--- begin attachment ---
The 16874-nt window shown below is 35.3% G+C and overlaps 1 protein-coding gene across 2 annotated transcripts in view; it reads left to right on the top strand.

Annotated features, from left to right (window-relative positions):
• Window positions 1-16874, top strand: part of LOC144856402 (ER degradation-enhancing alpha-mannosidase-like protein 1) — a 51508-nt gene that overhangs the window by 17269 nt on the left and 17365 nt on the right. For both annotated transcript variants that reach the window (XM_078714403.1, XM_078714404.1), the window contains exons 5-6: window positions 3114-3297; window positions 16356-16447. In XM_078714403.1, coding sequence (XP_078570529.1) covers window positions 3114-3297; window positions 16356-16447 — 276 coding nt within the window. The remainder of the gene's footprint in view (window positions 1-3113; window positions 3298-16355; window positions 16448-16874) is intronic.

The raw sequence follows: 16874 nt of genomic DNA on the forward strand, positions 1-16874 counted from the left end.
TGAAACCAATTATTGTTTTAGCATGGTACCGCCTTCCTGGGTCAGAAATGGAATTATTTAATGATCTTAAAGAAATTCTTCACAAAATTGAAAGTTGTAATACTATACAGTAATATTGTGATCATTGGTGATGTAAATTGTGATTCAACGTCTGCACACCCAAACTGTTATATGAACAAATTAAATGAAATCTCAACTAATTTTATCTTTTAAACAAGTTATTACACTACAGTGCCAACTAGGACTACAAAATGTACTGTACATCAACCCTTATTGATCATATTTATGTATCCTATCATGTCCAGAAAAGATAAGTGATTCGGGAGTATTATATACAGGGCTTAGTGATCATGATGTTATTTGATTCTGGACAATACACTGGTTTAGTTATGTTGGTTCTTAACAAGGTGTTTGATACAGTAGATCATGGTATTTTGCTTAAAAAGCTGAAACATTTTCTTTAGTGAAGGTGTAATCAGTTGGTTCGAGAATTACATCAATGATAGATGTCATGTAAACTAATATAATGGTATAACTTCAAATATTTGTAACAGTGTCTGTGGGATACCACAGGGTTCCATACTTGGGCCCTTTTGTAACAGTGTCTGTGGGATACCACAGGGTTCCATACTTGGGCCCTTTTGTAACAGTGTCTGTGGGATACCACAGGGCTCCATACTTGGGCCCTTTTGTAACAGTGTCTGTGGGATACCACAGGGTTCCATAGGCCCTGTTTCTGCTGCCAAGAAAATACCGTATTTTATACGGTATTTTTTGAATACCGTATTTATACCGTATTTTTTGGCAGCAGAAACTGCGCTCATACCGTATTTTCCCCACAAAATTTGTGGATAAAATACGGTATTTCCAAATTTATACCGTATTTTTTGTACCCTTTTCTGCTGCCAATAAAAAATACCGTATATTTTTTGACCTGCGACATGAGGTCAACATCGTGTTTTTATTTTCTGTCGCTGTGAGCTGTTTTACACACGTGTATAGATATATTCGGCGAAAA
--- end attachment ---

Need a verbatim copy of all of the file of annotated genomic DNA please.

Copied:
The 16874-nt window shown below is 35.3% G+C and overlaps 1 protein-coding gene across 2 annotated transcripts in view; it reads left to right on the top strand.

Annotated features, from left to right (window-relative positions):
• Window positions 1-16874, top strand: part of LOC144856402 (ER degradation-enhancing alpha-mannosidase-like protein 1) — a 51508-nt gene that overhangs the window by 17269 nt on the left and 17365 nt on the right. For both annotated transcript variants that reach the window (XM_078714403.1, XM_078714404.1), the window contains exons 5-6: window positions 3114-3297; window positions 16356-16447. In XM_078714403.1, coding sequence (XP_078570529.1) covers window positions 3114-3297; window positions 16356-16447 — 276 coding nt within the window. The remainder of the gene's footprint in view (window positions 1-3113; window positions 3298-16355; window positions 16448-16874) is intronic.

The raw sequence follows: 16874 nt of genomic DNA on the forward strand, positions 1-16874 counted from the left end.
TGAAACCAATTATTGTTTTAGCATGGTACCGCCTTCCTGGGTCAGAAATGGAATTATTTAATGATCTTAAAGAAATTCTTCACAAAATTGAAAGTTGTAATACTATACAGTAATATTGTGATCATTGGTGATGTAAATTGTGATTCAACGTCTGCACACCCAAACTGTTATATGAACAAATTAAATGAAATCTCAACTAATTTTATCTTTTAAACAAGTTATTACACTACAGTGCCAACTAGGACTACAAAATGTACTGTACATCAACCCTTATTGATCATATTTATGTATCCTATCATGTCCAGAAAAGATAAGTGATTCGGGAGTATTATATACAGGGCTTAGTGATCATGATGTTATTTGATTCTGGACAATACACTGGTTTAGTTATGTTGGTTCTTAACAAGGTGTTTGATACAGTAGATCATGGTATTTTGCTTAAAAAGCTGAAACATTTTCTTTAGTGAAGGTGTAATCAGTTGGTTCGAGAATTACATCAATGATAGATGTCATGTAAACTAATATAATGGTATAACTTCAAATATTTGTAACAGTGTCTGTGGGATACCACAGGGTTCCATACTTGGGCCCTTTTGTAACAGTGTCTGTGGGATACCACAGGGTTCCATACTTGGGCCCTTTTGTAACAGTGTCTGTGGGATACCACAGGGCTCCATACTTGGGCCCTTTTGTAACAGTGTCTGTGGGATACCACAGGGTTCCATAGGCCCTGTTTCTGCTGCCAAGAAAATACCGTATTTTATACGGTATTTTTTGAATACCGTATTTATACCGTATTTTTTGGCAGCAGAAACTGCGCTCATACCGTATTTTCCCCACAAAATTTGTGGATAAAATACGGTATTTCCAAATTTATACCGTATTTTTTGTACCCTTTTCTGCTGCCAATAAAAAATACCGTATATTTTTTGACCTGCGACATGAGGTCAACATCGTGTTTTTATTTTCTGTCGCTGTGAGCTGTTTTACACACGTGTATAGATATATTCGGCGAAAA